Flickering Treasures

11 Photos

Photos Amy Davis, Text by Chris Kaltenbach

With her book “Flickering Treasures,” Baltimore Sun photojournalist Amy Davis invokes the ghosts of dozens of Baltimore movie theaters past.

Through archival photographs of 72 theaters, dating back to the early years of the 20th century, Davis’ book shines a spotlight on architectural ghosts the city has long forgotten. And each historic picture serves as a preface to the real meat of the book: Davis’ own photographs, revealing the modern uses for these glorious structures. Some have been razed, a few are still showing movies. Most have been re-purposed — into churches, warehouses, food stores, even, in one case, a community college. Many sit vacant, crumbling and sad, waiting for a savior.

We asked Davis, who has been shooting photographs for The Sun since 1987, to talk about her book, the inspiration for it and some of the revelations she experienced during the near-decade she spent putting it together.

Why movie theaters?
My interest was sparked by the Senator Theatre, which is near my home. When that was facing foreclosure [in 2007], I was upset. I had an attachment to that theater. Later on, I realized a lot of people had attachments to their neighborhood theaters. That got me curious about what happened to all the other theaters.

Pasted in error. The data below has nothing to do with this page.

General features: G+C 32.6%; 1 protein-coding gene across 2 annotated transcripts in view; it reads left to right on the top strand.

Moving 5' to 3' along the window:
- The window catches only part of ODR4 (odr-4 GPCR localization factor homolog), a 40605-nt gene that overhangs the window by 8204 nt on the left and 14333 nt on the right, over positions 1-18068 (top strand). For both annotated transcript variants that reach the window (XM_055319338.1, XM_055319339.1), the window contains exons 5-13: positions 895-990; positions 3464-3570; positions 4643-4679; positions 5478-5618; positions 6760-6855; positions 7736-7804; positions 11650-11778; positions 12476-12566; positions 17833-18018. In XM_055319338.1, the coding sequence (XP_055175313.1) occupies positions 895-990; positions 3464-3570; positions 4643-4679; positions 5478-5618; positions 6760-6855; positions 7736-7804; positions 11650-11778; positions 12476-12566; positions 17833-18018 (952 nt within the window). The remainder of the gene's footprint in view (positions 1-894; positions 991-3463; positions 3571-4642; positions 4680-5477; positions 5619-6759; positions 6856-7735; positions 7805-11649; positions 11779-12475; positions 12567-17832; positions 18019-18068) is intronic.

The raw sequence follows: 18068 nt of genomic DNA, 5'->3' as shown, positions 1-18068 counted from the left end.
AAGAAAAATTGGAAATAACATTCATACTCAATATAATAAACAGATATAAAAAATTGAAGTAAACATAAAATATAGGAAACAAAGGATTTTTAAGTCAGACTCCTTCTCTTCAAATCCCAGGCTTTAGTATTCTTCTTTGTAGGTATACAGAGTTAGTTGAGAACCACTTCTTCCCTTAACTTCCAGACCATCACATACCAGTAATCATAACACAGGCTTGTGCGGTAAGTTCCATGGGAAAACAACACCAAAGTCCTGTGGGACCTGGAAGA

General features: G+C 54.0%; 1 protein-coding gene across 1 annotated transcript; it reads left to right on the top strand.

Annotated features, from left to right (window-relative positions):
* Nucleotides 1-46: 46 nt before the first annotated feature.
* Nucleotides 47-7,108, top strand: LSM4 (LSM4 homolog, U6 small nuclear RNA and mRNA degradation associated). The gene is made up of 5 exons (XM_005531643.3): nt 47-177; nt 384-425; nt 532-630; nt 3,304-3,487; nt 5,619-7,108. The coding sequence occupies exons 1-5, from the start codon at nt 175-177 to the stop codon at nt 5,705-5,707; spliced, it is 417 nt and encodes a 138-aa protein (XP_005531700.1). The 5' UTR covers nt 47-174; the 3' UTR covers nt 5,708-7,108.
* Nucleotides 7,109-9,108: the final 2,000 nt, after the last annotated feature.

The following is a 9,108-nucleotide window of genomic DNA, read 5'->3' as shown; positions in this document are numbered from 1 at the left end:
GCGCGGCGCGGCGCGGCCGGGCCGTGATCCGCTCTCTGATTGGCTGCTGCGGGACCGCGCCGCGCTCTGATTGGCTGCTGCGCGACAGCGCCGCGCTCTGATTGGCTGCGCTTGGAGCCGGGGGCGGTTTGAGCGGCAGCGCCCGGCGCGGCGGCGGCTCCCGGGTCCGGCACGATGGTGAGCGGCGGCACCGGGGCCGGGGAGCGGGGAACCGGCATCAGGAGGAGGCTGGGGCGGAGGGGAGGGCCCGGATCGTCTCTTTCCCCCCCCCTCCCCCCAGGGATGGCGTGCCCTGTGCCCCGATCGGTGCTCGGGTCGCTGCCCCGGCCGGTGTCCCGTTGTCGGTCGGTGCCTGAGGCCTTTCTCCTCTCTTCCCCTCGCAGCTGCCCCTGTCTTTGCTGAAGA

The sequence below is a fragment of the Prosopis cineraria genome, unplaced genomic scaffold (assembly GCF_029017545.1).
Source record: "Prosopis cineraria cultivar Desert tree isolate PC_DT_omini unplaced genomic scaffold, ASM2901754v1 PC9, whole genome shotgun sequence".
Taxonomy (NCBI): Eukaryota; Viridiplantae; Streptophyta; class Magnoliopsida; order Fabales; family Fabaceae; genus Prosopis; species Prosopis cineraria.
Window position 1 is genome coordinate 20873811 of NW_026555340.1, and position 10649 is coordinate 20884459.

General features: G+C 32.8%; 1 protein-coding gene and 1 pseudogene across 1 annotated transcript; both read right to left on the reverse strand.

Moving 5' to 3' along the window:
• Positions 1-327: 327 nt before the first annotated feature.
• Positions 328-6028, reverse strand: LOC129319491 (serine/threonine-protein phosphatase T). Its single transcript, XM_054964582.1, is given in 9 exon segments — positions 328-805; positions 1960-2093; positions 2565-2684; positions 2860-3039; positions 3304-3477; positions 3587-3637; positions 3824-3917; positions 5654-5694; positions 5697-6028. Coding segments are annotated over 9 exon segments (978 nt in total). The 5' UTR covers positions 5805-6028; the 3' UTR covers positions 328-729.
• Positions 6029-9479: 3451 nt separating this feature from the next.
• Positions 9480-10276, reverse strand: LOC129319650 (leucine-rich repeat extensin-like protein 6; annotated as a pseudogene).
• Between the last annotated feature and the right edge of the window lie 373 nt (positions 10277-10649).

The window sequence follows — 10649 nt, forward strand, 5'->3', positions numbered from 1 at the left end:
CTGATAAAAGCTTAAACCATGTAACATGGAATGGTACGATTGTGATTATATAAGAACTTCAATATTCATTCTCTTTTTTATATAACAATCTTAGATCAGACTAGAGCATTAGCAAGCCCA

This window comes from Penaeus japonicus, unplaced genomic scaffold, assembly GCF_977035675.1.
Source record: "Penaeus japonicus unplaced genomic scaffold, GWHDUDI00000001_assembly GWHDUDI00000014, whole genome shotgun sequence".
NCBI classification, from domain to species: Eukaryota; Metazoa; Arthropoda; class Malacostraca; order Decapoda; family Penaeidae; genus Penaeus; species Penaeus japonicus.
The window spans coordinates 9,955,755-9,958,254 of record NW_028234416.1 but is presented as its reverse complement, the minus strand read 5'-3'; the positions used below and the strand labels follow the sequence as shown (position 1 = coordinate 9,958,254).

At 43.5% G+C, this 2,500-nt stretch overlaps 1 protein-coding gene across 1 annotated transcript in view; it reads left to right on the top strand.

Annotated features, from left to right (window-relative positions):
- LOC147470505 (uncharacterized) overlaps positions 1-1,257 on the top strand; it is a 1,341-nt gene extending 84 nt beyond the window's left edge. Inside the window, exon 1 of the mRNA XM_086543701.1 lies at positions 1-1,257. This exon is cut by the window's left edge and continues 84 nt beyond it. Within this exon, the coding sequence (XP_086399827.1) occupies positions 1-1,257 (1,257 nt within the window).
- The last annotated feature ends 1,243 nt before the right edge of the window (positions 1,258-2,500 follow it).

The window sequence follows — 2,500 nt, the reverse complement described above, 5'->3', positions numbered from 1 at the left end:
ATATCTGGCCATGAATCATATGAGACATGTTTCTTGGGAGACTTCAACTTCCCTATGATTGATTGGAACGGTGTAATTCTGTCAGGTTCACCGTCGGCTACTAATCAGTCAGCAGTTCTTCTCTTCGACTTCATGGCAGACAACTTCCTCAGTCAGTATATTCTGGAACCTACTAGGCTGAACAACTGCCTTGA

Why do you think people have that kind of attachment?
The experience of going to your neighborhood theater was entwined with your sense of neighborhood, and the sense of identity that you get from your neighborhood. That’s one of the reasons people really love them.

The neighborhood theaters were also where people spent their entire Saturdays when they were children growing up. So those are indelible memories.

I think in general, the movie theater experience leaves deep impressions upon you. For everybody. It’s a different film, a different experience that happened at the movie theater, your first kiss, something else exciting … you don’t forget that stuff.

Since you began this project, 11 of the buildings you photographed have been razed. Is there a surviving building you’re especially concerned about?
I’m really worried about the Ambassador [in Park Heights]. I think the Ambassador is the most beautiful art deco building in Baltimore, certainly the most beautiful art deco theater. And it’s criminal what’s happened to that. The facade is still salvageable, but I’m not sure what will become of it.

Does the city lose something, by not having theaters like these anymore.
The question really is, what happens to the health of the city when you have neighborhoods that aren’t healthy. Theaters are just endemic of a neighborhood that’s not healthy.

So many of the theaters that are in neighborhoods, they are on commercial strips that were once bustling, and now they’re commercial strips filled with bail bondsmen and liquor stores and dollar stores, and they’re not doing well. And the neighborhoods are not doing well overall. That’s a bigger issue than that particular building that happened to be a theater at one time.

Want to learn more? Watch a Facebook chat with Amy Davis.